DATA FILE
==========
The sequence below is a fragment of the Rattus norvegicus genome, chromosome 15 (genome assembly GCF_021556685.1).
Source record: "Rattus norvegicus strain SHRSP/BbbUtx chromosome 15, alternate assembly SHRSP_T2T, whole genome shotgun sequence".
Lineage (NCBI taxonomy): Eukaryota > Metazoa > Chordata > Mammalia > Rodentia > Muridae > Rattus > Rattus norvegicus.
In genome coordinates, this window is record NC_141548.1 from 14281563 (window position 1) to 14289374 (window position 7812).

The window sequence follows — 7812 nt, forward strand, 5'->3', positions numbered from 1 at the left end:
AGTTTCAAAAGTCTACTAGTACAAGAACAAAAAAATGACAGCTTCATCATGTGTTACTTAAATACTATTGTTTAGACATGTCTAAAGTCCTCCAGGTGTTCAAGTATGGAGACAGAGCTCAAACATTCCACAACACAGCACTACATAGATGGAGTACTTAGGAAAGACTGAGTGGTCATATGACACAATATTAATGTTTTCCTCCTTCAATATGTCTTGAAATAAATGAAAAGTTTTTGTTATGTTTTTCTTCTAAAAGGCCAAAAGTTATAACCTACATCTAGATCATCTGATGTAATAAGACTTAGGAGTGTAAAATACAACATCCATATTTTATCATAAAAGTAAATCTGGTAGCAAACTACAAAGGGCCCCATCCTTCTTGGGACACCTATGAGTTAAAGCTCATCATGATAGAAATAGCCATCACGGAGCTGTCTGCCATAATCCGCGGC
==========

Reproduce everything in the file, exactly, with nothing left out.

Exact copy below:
The sequence below is a fragment of the Rattus norvegicus genome, chromosome 15 (genome assembly GCF_021556685.1).
Source record: "Rattus norvegicus strain SHRSP/BbbUtx chromosome 15, alternate assembly SHRSP_T2T, whole genome shotgun sequence".
Lineage (NCBI taxonomy): Eukaryota > Metazoa > Chordata > Mammalia > Rodentia > Muridae > Rattus > Rattus norvegicus.
In genome coordinates, this window is record NC_141548.1 from 14281563 (window position 1) to 14289374 (window position 7812).

The window sequence follows — 7812 nt, forward strand, 5'->3', positions numbered from 1 at the left end:
AGTTTCAAAAGTCTACTAGTACAAGAACAAAAAAATGACAGCTTCATCATGTGTTACTTAAATACTATTGTTTAGACATGTCTAAAGTCCTCCAGGTGTTCAAGTATGGAGACAGAGCTCAAACATTCCACAACACAGCACTACATAGATGGAGTACTTAGGAAAGACTGAGTGGTCATATGACACAATATTAATGTTTTCCTCCTTCAATATGTCTTGAAATAAATGAAAAGTTTTTGTTATGTTTTTCTTCTAAAAGGCCAAAAGTTATAACCTACATCTAGATCATCTGATGTAATAAGACTTAGGAGTGTAAAATACAACATCCATATTTTATCATAAAAGTAAATCTGGTAGCAAACTACAAAGGGCCCCATCCTTCTTGGGACACCTATGAGTTAAAGCTCATCATGATAGAAATAGCCATCACGGAGCTGTCTGCCATAATCCGCGGC